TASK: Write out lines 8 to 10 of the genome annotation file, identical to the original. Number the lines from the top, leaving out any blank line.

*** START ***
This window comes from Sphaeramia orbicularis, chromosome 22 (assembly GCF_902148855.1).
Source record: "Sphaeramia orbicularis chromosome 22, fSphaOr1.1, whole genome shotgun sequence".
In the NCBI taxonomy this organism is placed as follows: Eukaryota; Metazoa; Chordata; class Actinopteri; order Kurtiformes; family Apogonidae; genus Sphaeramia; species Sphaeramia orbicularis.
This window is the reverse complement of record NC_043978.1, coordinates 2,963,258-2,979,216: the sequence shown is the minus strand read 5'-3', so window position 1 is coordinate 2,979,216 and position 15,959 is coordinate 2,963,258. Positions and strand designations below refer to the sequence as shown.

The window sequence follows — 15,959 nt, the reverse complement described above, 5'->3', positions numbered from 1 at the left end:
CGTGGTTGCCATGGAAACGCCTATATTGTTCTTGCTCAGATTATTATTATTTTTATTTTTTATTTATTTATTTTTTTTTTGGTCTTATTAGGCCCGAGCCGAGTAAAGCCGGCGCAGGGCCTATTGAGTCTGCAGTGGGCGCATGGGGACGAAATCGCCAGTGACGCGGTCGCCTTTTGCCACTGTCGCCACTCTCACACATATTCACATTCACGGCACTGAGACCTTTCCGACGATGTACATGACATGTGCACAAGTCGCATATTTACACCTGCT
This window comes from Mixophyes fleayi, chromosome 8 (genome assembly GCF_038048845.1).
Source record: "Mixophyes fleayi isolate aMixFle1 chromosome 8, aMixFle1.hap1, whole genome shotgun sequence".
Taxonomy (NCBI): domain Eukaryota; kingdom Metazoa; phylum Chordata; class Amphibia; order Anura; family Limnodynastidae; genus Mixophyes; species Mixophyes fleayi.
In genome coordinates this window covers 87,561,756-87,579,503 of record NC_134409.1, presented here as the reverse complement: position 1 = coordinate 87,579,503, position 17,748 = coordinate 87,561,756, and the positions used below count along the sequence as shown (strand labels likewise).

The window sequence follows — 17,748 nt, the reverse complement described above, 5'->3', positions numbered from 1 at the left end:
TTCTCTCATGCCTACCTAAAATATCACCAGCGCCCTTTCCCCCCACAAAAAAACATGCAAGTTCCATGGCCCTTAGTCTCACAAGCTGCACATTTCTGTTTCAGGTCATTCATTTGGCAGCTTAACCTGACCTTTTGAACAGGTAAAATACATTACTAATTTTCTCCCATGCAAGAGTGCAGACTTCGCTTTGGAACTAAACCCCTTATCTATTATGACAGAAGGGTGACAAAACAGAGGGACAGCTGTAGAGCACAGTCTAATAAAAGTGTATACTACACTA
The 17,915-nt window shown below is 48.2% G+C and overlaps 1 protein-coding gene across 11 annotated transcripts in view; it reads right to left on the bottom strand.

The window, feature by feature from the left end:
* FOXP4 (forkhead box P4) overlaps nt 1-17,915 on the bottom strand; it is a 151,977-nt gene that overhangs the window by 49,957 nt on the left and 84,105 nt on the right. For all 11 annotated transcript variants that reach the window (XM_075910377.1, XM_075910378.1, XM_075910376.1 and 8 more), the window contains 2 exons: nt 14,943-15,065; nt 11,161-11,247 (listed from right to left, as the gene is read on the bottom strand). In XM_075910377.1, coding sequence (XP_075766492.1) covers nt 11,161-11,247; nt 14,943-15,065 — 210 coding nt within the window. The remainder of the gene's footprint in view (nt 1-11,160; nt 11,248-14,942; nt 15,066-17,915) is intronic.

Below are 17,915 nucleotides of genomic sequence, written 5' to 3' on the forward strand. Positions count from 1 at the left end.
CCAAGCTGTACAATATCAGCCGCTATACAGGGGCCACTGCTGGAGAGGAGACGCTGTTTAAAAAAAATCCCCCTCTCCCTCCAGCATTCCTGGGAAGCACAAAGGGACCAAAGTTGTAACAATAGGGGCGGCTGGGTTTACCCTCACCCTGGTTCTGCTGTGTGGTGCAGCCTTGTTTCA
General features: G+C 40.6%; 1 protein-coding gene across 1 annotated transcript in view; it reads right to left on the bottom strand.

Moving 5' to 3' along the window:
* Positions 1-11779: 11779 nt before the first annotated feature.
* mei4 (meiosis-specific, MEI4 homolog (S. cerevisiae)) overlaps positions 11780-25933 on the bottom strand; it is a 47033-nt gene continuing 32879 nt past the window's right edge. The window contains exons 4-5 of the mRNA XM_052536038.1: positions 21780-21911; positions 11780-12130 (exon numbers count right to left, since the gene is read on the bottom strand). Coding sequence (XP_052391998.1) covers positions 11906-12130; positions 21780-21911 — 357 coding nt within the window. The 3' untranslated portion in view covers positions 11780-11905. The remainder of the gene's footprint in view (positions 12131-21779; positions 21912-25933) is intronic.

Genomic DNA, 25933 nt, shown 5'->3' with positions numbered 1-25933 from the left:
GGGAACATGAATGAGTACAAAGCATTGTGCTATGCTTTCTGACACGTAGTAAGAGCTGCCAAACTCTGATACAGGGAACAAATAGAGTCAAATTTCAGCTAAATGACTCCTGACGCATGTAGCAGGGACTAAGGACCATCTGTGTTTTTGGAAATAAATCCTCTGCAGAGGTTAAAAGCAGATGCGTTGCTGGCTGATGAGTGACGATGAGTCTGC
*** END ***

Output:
Source record: "Mixophyes fleayi isolate aMixFle1 chromosome 8, aMixFle1.hap1, whole genome shotgun sequence".
Taxonomy (NCBI): domain Eukaryota; kingdom Metazoa; phylum Chordata; class Amphibia; order Anura; family Limnodynastidae; genus Mixophyes; species Mixophyes fleayi.
In genome coordinates this window covers 87,561,756-87,579,503 of record NC_134409.1, presented here as the reverse complement: position 1 = coordinate 87,579,503, position 17,748 = coordinate 87,561,756, and the positions used below count along the sequence as shown (strand labels likewise).